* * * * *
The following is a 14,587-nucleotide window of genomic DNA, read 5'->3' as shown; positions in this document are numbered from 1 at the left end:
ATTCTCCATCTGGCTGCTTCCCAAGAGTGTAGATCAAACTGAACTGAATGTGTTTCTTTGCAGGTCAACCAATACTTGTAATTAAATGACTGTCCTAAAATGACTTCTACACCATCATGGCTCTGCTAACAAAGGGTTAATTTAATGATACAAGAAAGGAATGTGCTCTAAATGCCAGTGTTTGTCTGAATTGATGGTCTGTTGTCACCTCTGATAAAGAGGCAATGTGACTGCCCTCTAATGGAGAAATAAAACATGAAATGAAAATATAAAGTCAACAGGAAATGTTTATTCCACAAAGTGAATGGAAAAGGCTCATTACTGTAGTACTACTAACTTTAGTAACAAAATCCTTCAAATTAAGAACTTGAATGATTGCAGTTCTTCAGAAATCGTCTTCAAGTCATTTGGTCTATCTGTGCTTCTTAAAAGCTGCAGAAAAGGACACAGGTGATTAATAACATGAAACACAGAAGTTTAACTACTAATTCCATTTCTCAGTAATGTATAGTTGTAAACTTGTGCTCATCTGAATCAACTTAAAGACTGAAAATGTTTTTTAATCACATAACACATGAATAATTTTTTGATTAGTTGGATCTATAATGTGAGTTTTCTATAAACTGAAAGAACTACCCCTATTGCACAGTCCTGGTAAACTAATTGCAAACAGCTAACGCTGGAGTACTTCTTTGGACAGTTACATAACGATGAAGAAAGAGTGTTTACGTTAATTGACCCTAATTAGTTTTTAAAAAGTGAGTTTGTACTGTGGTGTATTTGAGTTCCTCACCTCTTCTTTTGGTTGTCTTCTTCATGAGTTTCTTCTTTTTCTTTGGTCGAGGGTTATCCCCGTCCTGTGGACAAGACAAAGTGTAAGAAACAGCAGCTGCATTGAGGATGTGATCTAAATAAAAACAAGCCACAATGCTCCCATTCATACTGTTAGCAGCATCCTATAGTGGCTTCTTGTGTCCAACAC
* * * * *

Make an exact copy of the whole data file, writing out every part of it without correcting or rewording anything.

The following is a 14,587-nucleotide window of genomic DNA, read 5'->3' as shown; positions in this document are numbered from 1 at the left end:
ATTCTCCATCTGGCTGCTTCCCAAGAGTGTAGATCAAACTGAACTGAATGTGTTTCTTTGCAGGTCAACCAATACTTGTAATTAAATGACTGTCCTAAAATGACTTCTACACCATCATGGCTCTGCTAACAAAGGGTTAATTTAATGATACAAGAAAGGAATGTGCTCTAAATGCCAGTGTTTGTCTGAATTGATGGTCTGTTGTCACCTCTGATAAAGAGGCAATGTGACTGCCCTCTAATGGAGAAATAAAACATGAAATGAAAATATAAAGTCAACAGGAAATGTTTATTCCACAAAGTGAATGGAAAAGGCTCATTACTGTAGTACTACTAACTTTAGTAACAAAATCCTTCAAATTAAGAACTTGAATGATTGCAGTTCTTCAGAAATCGTCTTCAAGTCATTTGGTCTATCTGTGCTTCTTAAAAGCTGCAGAAAAGGACACAGGTGATTAATAACATGAAACACAGAAGTTTAACTACTAATTCCATTTCTCAGTAATGTATAGTTGTAAACTTGTGCTCATCTGAATCAACTTAAAGACTGAAAATGTTTTTTAATCACATAACACATGAATAATTTTTTGATTAGTTGGATCTATAATGTGAGTTTTCTATAAACTGAAAGAACTACCCCTATTGCACAGTCCTGGTAAACTAATTGCAAACAGCTAACGCTGGAGTACTTCTTTGGACAGTTACATAACGATGAAGAAAGAGTGTTTACGTTAATTGACCCTAATTAGTTTTTAAAAAGTGAGTTTGTACTGTGGTGTATTTGAGTTCCTCACCTCTTCTTTTGGTTGTCTTCTTCATGAGTTTCTTCTTTTTCTTTGGTCGAGGGTTATCCCCGTCCTGTGGACAAGACAAAGTGTAAGAAACAGCAGCTGCATTGAGGATGTGATCTAAATAAAAACAAGCCACAATGCTCCCATTCATACTGTTAGCAGCATCCTATAGTGGCTTCTTGTGTCCAACAC